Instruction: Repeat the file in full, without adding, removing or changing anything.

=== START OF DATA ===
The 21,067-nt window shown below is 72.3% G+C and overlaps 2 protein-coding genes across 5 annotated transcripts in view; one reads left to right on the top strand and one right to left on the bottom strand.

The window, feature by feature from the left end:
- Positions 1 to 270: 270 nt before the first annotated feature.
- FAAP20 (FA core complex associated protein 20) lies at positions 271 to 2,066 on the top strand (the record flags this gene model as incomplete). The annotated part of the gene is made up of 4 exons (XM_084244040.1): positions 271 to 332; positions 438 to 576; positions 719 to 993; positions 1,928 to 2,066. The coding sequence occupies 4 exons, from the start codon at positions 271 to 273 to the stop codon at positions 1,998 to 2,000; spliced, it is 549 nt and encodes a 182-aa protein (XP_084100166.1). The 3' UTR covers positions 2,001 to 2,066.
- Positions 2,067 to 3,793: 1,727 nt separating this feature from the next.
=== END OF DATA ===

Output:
The 21,067-nt window shown below is 72.3% G+C and overlaps 2 protein-coding genes across 5 annotated transcripts in view; one reads left to right on the top strand and one right to left on the bottom strand.

The window, feature by feature from the left end:
- Positions 1 to 270: 270 nt before the first annotated feature.
- FAAP20 (FA core complex associated protein 20) lies at positions 271 to 2,066 on the top strand (the record flags this gene model as incomplete). The annotated part of the gene is made up of 4 exons (XM_084244040.1): positions 271 to 332; positions 438 to 576; positions 719 to 993; positions 1,928 to 2,066. The coding sequence occupies 4 exons, from the start codon at positions 271 to 273 to the stop codon at positions 1,998 to 2,000; spliced, it is 549 nt and encodes a 182-aa protein (XP_084100166.1). The 3' UTR covers positions 2,001 to 2,066.
- Positions 2,067 to 3,793: 1,727 nt separating this feature from the next.